Gut microbes can influence the risk of wet AMD

21 November 16

written by:

Ade Deane-Pratt

(more articles)

High-fat diet leads to inflammation throughout the body and can prompt unhealthy new blood vessel growth in the eye

Cartoon of intestines with magnifying glass showing 'pretty' gut bacteria.

Microbes in the gut influence the risk of developing wet age-related macular degeneration (AMD), according to new research in mice. Researchers at the University of Montreal in Canada think that it may be possible to prevent or delay the condition by changing the balance of gut microbes with diet or medication.

AMD is the most common cause of blindness in people over 65 in the UK. It involves damage to the macula – the centre of the light-sensitive retina at the back of the eye.

About 1 in 10 people have wet AMD, which is more of a threat to sight than the dry form. In wet AMD unhealthy new blood vessels grow under the macula, leaking blood and fluid.

Risk to men

Recent evidence shows that in men, being overweight around the stomach is the second most important environmental risk factor for developing wet AMD. (The most important is smoking.) The researchers wanted to understand why.

There is some evidence that high-fat diets can change the balance of microbes that live in the gut. So in this study the research team compared the effect of a high-fat diet with a lower-fat diet on mice with symptoms that mimic wet AMD.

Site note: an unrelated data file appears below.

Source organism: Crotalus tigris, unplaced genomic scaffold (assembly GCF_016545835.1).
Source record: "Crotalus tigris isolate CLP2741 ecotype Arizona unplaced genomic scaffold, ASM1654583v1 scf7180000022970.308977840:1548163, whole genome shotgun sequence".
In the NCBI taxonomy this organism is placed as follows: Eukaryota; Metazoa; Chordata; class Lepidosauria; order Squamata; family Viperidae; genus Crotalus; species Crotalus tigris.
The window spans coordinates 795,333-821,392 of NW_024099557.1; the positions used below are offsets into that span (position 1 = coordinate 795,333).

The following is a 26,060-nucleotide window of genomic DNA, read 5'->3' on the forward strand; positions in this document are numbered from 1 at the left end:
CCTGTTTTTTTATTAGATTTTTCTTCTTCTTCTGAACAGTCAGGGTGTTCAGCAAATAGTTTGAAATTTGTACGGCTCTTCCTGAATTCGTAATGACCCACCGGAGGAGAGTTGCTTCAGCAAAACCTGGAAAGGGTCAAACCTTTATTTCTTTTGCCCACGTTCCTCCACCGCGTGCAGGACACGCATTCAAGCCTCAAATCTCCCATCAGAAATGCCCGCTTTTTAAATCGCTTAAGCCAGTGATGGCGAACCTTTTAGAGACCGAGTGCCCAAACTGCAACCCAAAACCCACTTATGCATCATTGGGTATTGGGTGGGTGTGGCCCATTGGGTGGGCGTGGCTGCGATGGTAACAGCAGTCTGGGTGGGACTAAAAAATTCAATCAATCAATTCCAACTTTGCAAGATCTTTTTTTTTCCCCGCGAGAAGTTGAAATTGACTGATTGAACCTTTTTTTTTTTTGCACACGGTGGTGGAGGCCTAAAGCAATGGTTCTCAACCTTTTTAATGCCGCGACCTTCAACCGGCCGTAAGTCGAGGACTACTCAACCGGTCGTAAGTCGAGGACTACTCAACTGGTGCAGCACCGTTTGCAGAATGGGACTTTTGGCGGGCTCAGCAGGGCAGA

Gut microbes from high-fat diet mice were transplanted into low-fat diet mice and vice versa. This was to see what effect the microbes would have independently of weight gain.

The high-fat diet microbes made progressing to late-stage wet AMD more likely. The researchers found that the microbes make the intestines more permeable and lead to long-term, low level inflammation throughout the body. Ultimately this inflammation leads to new blood vessels in the eye.

“This is an interesting study that shows that modifying the gut microbiome may provide a way to prevent or delay wet AMD,” said Dr Dolores M Conroy, Director of Research at Fight for Sight.

The research was published in the journal EMBO Molecular Medicine.

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